5 Minute Read | Kendall Jarvis
First impressions are everything–especially in real estate. When buyers tour a home it better look its best, or buyers will quickly move on to the next.
Real estate agents often use physical or virtual staging to breathe new life into homes or to give the listing an edge on a competitive market. Furnishing the space helps potential buyers visualize their life within the walls. And, bonus points, staged properties sell on average 73% faster than non staged homes.
Downside? Staging isn’t cheap. Professionally staging a home will run you around $2,200/month. That’s quite the expense for a stale listing.
To help you out, we rounded up a list of successfully staged homes that have used price-conscious or zero-cost strategies to make your listing look great without breaking the bank.
The last thing you want when you’re showing a home is for personal items (ahem, toothbrushes) to distract your clients. You want potential buyers to envision their own belongings in the space, not fixate on the current owner’s hair filled hairbrush.
In occupied homes it is crucial that sellers are on board with hiding clutter and personal belongings when it’s time for photography and showings.
2. Furniture That Fits the Space
It’s probably common sense that a 600 sq ft condo shouldn’t be furnished with the same living room furniture as a 2,500 sq ft family home. When working with a smaller space, consider the appropriate size of furniture for the space. Oversized furniture makes rooms feel crowded and well sized furniture creates the illusion of a larger space.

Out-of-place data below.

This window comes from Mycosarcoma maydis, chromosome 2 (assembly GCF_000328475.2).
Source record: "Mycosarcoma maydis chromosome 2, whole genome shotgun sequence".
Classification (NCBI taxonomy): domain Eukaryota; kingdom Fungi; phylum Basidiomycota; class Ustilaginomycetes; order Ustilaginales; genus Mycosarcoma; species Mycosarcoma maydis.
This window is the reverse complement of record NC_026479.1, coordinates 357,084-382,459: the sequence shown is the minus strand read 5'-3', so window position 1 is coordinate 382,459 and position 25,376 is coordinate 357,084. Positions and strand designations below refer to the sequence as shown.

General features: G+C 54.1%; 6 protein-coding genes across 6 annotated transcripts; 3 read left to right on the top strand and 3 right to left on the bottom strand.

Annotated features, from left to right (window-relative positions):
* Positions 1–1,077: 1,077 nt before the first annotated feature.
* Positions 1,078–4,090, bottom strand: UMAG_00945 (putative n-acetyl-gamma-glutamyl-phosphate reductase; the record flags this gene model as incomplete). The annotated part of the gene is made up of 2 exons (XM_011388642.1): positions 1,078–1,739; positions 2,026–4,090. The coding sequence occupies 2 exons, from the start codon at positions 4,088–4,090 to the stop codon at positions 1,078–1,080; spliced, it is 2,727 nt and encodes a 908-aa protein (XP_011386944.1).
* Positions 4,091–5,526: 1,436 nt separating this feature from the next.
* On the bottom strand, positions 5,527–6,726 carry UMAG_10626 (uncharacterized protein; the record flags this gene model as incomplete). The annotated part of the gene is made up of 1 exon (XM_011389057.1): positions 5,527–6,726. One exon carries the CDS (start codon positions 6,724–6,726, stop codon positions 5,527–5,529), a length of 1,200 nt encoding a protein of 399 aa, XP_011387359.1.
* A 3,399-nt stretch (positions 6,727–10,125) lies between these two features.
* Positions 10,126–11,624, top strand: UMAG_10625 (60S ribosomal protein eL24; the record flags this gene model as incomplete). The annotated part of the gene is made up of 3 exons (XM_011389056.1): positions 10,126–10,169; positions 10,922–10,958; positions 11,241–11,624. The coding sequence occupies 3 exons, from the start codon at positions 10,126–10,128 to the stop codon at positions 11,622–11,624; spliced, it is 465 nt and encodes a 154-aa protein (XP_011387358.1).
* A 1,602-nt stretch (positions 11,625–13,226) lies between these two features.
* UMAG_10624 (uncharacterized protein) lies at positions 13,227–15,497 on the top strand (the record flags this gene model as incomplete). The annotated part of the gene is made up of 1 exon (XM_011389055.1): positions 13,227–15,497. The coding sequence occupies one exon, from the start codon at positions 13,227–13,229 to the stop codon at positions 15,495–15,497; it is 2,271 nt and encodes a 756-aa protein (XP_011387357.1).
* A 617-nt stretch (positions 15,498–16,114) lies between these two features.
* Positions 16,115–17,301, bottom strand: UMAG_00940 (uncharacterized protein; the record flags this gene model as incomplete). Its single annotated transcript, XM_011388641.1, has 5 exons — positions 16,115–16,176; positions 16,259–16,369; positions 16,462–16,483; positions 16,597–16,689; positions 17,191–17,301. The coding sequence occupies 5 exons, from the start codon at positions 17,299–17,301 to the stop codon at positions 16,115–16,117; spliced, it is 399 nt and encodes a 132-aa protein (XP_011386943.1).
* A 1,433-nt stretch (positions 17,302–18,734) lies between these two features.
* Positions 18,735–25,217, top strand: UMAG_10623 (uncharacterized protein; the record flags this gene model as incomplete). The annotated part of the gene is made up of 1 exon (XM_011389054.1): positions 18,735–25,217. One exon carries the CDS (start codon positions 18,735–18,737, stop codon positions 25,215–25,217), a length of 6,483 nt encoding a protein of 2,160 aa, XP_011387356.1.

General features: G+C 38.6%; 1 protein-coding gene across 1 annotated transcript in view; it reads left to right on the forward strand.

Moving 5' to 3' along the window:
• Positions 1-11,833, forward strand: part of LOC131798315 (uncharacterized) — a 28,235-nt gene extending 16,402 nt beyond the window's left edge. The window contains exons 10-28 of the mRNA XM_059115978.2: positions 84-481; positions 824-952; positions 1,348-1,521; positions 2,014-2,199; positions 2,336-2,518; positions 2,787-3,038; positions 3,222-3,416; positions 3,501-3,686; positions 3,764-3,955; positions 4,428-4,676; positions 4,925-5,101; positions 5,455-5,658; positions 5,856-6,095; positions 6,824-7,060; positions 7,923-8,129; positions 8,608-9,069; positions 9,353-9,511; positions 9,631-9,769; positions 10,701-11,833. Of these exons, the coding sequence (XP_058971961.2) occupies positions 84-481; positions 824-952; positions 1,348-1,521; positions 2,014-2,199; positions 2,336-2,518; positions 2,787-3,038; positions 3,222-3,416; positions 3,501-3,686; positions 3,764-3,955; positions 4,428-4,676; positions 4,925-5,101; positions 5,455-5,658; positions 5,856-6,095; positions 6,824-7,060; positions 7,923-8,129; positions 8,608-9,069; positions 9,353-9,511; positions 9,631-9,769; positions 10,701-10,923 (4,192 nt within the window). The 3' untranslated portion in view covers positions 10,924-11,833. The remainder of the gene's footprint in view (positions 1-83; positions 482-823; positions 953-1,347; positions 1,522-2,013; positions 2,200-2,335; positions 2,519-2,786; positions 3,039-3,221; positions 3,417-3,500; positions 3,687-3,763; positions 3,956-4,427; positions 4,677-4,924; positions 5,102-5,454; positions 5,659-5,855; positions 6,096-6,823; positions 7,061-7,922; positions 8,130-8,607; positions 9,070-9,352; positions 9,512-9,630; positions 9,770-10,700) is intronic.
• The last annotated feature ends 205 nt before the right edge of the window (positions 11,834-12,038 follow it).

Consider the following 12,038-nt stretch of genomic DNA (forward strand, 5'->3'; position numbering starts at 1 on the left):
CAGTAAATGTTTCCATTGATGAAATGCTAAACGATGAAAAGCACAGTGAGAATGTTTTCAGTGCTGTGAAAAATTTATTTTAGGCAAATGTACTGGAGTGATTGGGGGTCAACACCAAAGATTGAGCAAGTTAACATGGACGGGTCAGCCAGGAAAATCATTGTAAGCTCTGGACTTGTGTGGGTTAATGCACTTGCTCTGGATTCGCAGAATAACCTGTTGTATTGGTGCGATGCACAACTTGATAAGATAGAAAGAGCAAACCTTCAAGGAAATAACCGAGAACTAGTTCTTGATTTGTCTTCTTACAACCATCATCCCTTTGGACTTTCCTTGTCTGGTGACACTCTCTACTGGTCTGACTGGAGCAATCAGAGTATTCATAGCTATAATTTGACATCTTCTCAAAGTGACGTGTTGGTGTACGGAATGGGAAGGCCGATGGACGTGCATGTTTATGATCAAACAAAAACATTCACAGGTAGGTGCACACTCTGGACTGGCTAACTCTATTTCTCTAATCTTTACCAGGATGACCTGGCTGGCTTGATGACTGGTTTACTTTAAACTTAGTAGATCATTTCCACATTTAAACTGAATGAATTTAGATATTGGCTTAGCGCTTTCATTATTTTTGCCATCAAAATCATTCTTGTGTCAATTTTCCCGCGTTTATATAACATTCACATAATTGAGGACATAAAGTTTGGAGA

If your client already has a living room set, think about splitting up the sofa and loveseat into two separate rooms to maximize resources and space. Also discuss rearranging furniture in order to create the best flow of the space.
3. Minimalistic Decor
Less really is more when it comes to staging. You want to keep the focus on the bones of the house, not the superficial decorations. “Marie Kondo” the space to appeal to a larger group of potential buyers. You’ll receive more positive feedback from Millennials on your listing with a minimalist approach.
4. Knockoff Designer Furniture
We all know that the best in furniture design doesn’t come cheap, yet so many staged homes look like a million bucks. The trick is to buy a replica of the real thing.
Mid-Century Modern design is making a huge comeback recently, and for the property that needs a little something extra, there is a plethora of inexpensive alternatives to the $500 original Eames chair. Even better if your client already has their own replicas (or better yet originals!) to display.
5. Real House Plants
There are many benefits to real plants versus fake ones. For starters, fake plants are actually more expensive than their living counterparts. You can buy real house plants at your local Home Depot for under $20. Also, live house plants won’t become dusty over time (not cute!).
Plants are perfect for vacant and non vacant houses, they add life to any space. You can even give them to the buyer as a congratulatory gift once the deal is closed.